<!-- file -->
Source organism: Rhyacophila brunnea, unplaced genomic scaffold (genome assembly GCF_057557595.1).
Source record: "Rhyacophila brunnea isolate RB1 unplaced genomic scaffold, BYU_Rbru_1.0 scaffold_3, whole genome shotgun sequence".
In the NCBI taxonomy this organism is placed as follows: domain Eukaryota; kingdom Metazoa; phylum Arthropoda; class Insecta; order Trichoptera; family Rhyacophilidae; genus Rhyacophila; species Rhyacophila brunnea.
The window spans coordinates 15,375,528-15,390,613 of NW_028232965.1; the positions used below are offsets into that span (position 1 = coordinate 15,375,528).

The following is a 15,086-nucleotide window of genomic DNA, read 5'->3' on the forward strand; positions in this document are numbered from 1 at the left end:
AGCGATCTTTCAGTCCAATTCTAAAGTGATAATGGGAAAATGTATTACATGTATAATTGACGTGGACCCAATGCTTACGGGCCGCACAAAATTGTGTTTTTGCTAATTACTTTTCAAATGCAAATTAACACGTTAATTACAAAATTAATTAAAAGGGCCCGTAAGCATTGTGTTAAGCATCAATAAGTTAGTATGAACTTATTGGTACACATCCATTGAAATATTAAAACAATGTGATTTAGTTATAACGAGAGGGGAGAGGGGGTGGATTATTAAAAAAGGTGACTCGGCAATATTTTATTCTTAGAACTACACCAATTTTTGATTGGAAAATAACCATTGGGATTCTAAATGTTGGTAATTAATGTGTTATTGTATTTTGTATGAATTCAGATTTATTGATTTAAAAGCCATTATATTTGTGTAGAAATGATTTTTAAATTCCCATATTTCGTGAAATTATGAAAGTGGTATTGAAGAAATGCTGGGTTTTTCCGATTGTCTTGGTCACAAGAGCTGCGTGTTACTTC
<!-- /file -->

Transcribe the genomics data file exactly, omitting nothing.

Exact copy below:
Source organism: Rhyacophila brunnea, unplaced genomic scaffold (genome assembly GCF_057557595.1).
Source record: "Rhyacophila brunnea isolate RB1 unplaced genomic scaffold, BYU_Rbru_1.0 scaffold_3, whole genome shotgun sequence".
In the NCBI taxonomy this organism is placed as follows: domain Eukaryota; kingdom Metazoa; phylum Arthropoda; class Insecta; order Trichoptera; family Rhyacophilidae; genus Rhyacophila; species Rhyacophila brunnea.
The window spans coordinates 15,375,528-15,390,613 of NW_028232965.1; the positions used below are offsets into that span (position 1 = coordinate 15,375,528).

The following is a 15,086-nucleotide window of genomic DNA, read 5'->3' on the forward strand; positions in this document are numbered from 1 at the left end:
AGCGATCTTTCAGTCCAATTCTAAAGTGATAATGGGAAAATGTATTACATGTATAATTGACGTGGACCCAATGCTTACGGGCCGCACAAAATTGTGTTTTTGCTAATTACTTTTCAAATGCAAATTAACACGTTAATTACAAAATTAATTAAAAGGGCCCGTAAGCATTGTGTTAAGCATCAATAAGTTAGTATGAACTTATTGGTACACATCCATTGAAATATTAAAACAATGTGATTTAGTTATAACGAGAGGGGAGAGGGGGTGGATTATTAAAAAAGGTGACTCGGCAATATTTTATTCTTAGAACTACACCAATTTTTGATTGGAAAATAACCATTGGGATTCTAAATGTTGGTAATTAATGTGTTATTGTATTTTGTATGAATTCAGATTTATTGATTTAAAAGCCATTATATTTGTGTAGAAATGATTTTTAAATTCCCATATTTCGTGAAATTATGAAAGTGGTATTGAAGAAATGCTGGGTTTTTCCGATTGTCTTGGTCACAAGAGCTGCGTGTTACTTC